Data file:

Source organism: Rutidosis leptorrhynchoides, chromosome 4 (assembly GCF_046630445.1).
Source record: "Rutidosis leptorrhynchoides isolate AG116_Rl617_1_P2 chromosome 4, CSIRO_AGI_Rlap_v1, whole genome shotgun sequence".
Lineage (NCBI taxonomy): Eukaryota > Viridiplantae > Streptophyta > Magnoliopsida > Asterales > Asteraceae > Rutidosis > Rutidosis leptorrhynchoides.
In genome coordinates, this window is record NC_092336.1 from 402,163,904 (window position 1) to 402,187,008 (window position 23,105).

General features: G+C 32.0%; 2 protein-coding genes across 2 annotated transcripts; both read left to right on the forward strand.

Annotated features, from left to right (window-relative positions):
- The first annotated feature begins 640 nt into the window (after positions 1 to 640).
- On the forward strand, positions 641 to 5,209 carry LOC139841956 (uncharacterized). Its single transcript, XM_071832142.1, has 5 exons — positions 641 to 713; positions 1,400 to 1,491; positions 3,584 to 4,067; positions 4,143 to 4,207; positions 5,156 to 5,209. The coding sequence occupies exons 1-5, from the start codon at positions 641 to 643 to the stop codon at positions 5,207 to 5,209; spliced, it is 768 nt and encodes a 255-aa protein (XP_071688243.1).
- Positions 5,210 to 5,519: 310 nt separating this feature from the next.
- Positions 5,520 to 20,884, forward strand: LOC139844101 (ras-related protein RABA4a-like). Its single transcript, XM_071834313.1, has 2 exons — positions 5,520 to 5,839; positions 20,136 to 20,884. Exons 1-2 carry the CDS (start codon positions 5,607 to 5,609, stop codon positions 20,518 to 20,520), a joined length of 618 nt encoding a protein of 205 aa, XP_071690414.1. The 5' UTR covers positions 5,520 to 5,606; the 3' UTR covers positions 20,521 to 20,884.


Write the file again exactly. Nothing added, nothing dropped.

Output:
Source organism: Rutidosis leptorrhynchoides, chromosome 4 (assembly GCF_046630445.1).
Source record: "Rutidosis leptorrhynchoides isolate AG116_Rl617_1_P2 chromosome 4, CSIRO_AGI_Rlap_v1, whole genome shotgun sequence".
Lineage (NCBI taxonomy): Eukaryota > Viridiplantae > Streptophyta > Magnoliopsida > Asterales > Asteraceae > Rutidosis > Rutidosis leptorrhynchoides.
In genome coordinates, this window is record NC_092336.1 from 402,163,904 (window position 1) to 402,187,008 (window position 23,105).

General features: G+C 32.0%; 2 protein-coding genes across 2 annotated transcripts; both read left to right on the forward strand.

Annotated features, from left to right (window-relative positions):
- The first annotated feature begins 640 nt into the window (after positions 1 to 640).
- On the forward strand, positions 641 to 5,209 carry LOC139841956 (uncharacterized). Its single transcript, XM_071832142.1, has 5 exons — positions 641 to 713; positions 1,400 to 1,491; positions 3,584 to 4,067; positions 4,143 to 4,207; positions 5,156 to 5,209. The coding sequence occupies exons 1-5, from the start codon at positions 641 to 643 to the stop codon at positions 5,207 to 5,209; spliced, it is 768 nt and encodes a 255-aa protein (XP_071688243.1).
- Positions 5,210 to 5,519: 310 nt separating this feature from the next.
- Positions 5,520 to 20,884, forward strand: LOC139844101 (ras-related protein RABA4a-like). Its single transcript, XM_071834313.1, has 2 exons — positions 5,520 to 5,839; positions 20,136 to 20,884. Exons 1-2 carry the CDS (start codon positions 5,607 to 5,609, stop codon positions 20,518 to 20,520), a joined length of 618 nt encoding a protein of 205 aa, XP_071690414.1. The 5' UTR covers positions 5,520 to 5,606; the 3' UTR covers positions 20,521 to 20,884.